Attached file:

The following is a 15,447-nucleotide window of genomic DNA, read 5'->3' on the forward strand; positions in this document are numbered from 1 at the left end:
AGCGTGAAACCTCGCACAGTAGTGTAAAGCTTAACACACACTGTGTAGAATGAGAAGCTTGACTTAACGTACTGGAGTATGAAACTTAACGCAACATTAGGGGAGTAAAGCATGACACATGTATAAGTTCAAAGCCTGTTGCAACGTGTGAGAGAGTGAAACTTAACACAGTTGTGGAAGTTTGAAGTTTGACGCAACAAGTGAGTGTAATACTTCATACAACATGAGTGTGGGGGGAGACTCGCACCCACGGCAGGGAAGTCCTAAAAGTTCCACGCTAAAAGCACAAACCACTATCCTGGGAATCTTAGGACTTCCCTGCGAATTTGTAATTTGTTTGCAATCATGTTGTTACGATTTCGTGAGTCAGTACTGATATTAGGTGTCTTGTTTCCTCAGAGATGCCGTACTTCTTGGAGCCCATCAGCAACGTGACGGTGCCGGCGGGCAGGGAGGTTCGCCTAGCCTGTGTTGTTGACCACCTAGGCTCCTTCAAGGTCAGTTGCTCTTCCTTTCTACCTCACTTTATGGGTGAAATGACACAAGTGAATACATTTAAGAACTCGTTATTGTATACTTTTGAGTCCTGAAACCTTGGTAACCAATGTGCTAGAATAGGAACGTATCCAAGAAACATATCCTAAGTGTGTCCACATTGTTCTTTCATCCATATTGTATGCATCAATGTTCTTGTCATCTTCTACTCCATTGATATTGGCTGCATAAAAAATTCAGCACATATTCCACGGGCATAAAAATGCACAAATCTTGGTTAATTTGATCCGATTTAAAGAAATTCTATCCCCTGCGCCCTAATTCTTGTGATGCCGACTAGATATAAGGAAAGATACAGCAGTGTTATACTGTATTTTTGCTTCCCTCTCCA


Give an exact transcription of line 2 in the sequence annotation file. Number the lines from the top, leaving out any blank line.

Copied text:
AGCGTGAAACCTCGCACAGTAGTGTAAAGCTTAACACACACTGTGTAGAATGAGAAGCTTGACTTAACGTACTGGAGTATGAAACTTAACGCAACATTAGGGGAGTAAAGCATGACACATGTATAAGTTCAAAGCCTGTTGCAACGTGTGAGAGAGTGAAACTTAACACAGTTGTGGAAGTTTGAAGTTTGACGCAACAAGTGAGTGTAATACTTCATACAACATGAGTGTGGGGGGAGACTCGCACCCACGGCAGGGAAGTCCTAAAAGTTCCACGCTAAAAGCACAAACCACTATCCTGGGAATCTTAGGACTTCCCTGCGAATTTGTAATTTGTTTGCAATCATGTTGTTACGATTTCGTGAGTCAGTACTGATATTAGGTGTCTTGTTTCCTCAGAGATGCCGTACTTCTTGGAGCCCATCAGCAACGTGACGGTGCCGGCGGGCAGGGAGGTTCGCCTAGCCTGTGTTGTTGACCACCTAGGCTCCTTCAAGGTCAGTTGCTCTTCCTTTCTACCTCACTTTATGGGTGAAATGACACAAGTGAATACATTTAAGAACTCGTTATTGTATACTTTTGAGTCCTGAAACCTTGGTAACCAATGTGCTAGAATAGGAACGTATCCAAGAAACATATCCTAAGTGTGTCCACATTGTTCTTTCATCCATATTGTATGCATCAATGTTCTTGTCATCTTCTACTCCATTGATATTGGCTGCATAAAAAATTCAGCACATATTCCACGGGCATAAAAATGCACAAATCTTGGTTAATTTGATCCGATTTAAAGAAATTCTATCCCCTGCGCCCTAATTCTTGTGATGCCGACTAGATATAAGGAAAGATACAGCAGTGTTATACTGTATTTTTGCTTCCCTCTCCA